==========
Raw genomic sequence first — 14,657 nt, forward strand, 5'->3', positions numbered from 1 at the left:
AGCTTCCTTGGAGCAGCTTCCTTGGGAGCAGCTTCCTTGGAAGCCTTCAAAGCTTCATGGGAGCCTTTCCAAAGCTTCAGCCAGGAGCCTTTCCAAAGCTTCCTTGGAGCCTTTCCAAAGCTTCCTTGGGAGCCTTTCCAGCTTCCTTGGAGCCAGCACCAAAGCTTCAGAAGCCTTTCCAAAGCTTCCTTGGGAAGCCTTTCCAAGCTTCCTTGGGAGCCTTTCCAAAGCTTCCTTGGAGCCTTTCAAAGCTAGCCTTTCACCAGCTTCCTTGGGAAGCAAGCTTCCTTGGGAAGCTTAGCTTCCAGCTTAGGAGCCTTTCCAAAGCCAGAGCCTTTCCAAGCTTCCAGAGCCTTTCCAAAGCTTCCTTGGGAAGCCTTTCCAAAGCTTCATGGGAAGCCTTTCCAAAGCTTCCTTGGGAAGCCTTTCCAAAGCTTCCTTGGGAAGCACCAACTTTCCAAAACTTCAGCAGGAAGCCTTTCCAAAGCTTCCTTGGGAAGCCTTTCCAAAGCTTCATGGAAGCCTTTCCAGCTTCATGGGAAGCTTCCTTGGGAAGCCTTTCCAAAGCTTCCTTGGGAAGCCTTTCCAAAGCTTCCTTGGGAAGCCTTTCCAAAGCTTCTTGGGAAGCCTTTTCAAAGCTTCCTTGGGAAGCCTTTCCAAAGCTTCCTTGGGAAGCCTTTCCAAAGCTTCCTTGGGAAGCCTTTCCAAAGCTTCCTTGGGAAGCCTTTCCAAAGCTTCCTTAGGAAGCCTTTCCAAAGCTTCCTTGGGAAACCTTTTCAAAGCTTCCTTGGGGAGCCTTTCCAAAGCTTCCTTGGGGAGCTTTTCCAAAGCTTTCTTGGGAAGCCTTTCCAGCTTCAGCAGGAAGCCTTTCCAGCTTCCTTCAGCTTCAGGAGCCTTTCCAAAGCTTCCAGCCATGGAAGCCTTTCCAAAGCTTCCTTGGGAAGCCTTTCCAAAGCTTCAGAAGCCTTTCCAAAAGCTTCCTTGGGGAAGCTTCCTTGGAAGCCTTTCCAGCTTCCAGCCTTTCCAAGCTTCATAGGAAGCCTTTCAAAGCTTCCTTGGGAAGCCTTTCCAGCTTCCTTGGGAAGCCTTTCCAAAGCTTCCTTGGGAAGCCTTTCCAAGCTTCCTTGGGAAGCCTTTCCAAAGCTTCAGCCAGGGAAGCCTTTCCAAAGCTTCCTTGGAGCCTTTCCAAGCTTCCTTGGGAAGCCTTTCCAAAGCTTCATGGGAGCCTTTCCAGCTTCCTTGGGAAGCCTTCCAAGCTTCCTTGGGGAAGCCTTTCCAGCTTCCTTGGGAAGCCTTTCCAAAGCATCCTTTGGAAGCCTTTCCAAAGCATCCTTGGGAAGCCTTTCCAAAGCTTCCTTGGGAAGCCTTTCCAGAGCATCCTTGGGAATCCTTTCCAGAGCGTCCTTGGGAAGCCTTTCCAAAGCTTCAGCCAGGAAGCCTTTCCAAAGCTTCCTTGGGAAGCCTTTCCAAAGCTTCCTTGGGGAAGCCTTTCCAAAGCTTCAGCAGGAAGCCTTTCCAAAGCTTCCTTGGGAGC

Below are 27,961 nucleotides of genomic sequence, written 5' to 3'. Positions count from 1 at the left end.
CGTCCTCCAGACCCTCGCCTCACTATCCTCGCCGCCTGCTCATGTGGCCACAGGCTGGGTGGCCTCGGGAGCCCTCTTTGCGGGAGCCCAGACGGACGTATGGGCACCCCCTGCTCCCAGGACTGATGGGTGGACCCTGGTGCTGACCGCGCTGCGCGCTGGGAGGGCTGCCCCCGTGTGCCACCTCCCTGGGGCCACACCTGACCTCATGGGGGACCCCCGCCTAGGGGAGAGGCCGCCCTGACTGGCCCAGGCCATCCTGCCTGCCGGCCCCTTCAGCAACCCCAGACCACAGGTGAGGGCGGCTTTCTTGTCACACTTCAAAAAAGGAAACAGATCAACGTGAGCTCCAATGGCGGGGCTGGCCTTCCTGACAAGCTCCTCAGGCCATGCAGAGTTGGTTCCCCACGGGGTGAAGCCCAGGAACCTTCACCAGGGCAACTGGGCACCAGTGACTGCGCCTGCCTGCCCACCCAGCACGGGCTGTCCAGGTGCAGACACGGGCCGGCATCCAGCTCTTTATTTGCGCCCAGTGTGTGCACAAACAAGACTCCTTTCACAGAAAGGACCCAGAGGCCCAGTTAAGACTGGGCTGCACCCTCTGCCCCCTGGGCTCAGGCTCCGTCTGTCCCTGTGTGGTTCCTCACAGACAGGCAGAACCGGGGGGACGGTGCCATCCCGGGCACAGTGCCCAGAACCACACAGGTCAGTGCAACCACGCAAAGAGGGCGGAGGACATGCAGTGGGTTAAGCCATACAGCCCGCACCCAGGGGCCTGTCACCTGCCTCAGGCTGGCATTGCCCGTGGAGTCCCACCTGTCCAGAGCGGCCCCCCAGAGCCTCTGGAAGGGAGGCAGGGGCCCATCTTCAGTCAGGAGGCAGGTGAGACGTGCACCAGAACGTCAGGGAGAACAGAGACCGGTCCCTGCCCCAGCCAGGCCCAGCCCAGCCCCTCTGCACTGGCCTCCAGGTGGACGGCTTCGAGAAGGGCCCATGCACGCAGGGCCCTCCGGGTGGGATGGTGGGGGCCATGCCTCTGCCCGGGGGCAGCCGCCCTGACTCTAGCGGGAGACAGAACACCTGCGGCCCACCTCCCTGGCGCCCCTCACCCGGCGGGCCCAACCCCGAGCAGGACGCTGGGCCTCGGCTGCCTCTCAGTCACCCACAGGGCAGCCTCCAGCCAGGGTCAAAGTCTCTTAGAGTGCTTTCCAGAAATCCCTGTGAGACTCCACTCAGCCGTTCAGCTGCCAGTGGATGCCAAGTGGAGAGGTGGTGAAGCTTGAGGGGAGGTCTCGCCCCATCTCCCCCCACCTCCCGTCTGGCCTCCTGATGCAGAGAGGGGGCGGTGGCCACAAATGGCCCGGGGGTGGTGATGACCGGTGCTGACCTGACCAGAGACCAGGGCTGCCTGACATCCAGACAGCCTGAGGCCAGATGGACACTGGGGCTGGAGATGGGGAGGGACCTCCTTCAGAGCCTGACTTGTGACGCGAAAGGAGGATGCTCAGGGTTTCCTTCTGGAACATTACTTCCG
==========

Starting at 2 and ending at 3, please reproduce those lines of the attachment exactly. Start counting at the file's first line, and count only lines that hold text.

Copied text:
AGCTTCCTTGGAGCAGCTTCCTTGGGAGCAGCTTCCTTGGAAGCCTTCAAAGCTTCATGGGAGCCTTTCCAAAGCTTCAGCCAGGAGCCTTTCCAAAGCTTCCTTGGAGCCTTTCCAAAGCTTCCTTGGGAGCCTTTCCAGCTTCCTTGGAGCCAGCACCAAAGCTTCAGAAGCCTTTCCAAAGCTTCCTTGGGAAGCCTTTCCAAGCTTCCTTGGGAGCCTTTCCAAAGCTTCCTTGGAGCCTTTCAAAGCTAGCCTTTCACCAGCTTCCTTGGGAAGCAAGCTTCCTTGGGAAGCTTAGCTTCCAGCTTAGGAGCCTTTCCAAAGCCAGAGCCTTTCCAAGCTTCCAGAGCCTTTCCAAAGCTTCCTTGGGAAGCCTTTCCAAAGCTTCATGGGAAGCCTTTCCAAAGCTTCCTTGGGAAGCCTTTCCAAAGCTTCCTTGGGAAGCACCAACTTTCCAAAACTTCAGCAGGAAGCCTTTCCAAAGCTTCCTTGGGAAGCCTTTCCAAAGCTTCATGGAAGCCTTTCCAGCTTCATGGGAAGCTTCCTTGGGAAGCCTTTCCAAAGCTTCCTTGGGAAGCCTTTCCAAAGCTTCCTTGGGAAGCCTTTCCAAAGCTTCTTGGGAAGCCTTTTCAAAGCTTCCTTGGGAAGCCTTTCCAAAGCTTCCTTGGGAAGCCTTTCCAAAGCTTCCTTGGGAAGCCTTTCCAAAGCTTCCTTGGGAAGCCTTTCCAAAGCTTCCTTAGGAAGCCTTTCCAAAGCTTCCTTGGGAAACCTTTTCAAAGCTTCCTTGGGGAGCCTTTCCAAAGCTTCCTTGGGGAGCTTTTCCAAAGCTTTCTTGGGAAGCCTTTCCAGCTTCAGCAGGAAGCCTTTCCAGCTTCCTTCAGCTTCAGGAGCCTTTCCAAAGCTTCCAGCCATGGAAGCCTTTCCAAAGCTTCCTTGGGAAGCCTTTCCAAAGCTTCAGAAGCCTTTCCAAAAGCTTCCTTGGGGAAGCTTCCTTGGAAGCCTTTCCAGCTTCCAGCCTTTCCAAGCTTCATAGGAAGCCTTTCAAAGCTTCCTTGGGAAGCCTTTCCAGCTTCCTTGGGAAGCCTTTCCAAAGCTTCCTTGGGAAGCCTTTCCAAGCTTCCTTGGGAAGCCTTTCCAAAGCTTCAGCCAGGGAAGCCTTTCCAAAGCTTCCTTGGAGCCTTTCCAAGCTTCCTTGGGAAGCCTTTCCAAAGCTTCATGGGAGCCTTTCCAGCTTCCTTGGGAAGCCTTCCAAGCTTCCTTGGGGAAGCCTTTCCAGCTTCCTTGGGAAGCCTTTCCAAAGCATCCTTTGGAAGCCTTTCCAAAGCATCCTTGGGAAGCCTTTCCAAAGCTTCCTTGGGAAGCCTTTCCAGAGCATCCTTGGGAATCCTTTCCAGAGCGTCCTTGGGAAGCCTTTCCAAAGCTTCAGCCAGGAAGCCTTTCCAAAGCTTCCTTGGGAAGCCTTTCCAAAGCTTCCTTGGGGAAGCCTTTCCAAAGCTTCAGCAGGAAGCCTTTCCAAAGCTTCCTTGGGAGC

Below are 27,961 nucleotides of genomic sequence, written 5' to 3'. Positions count from 1 at the left end.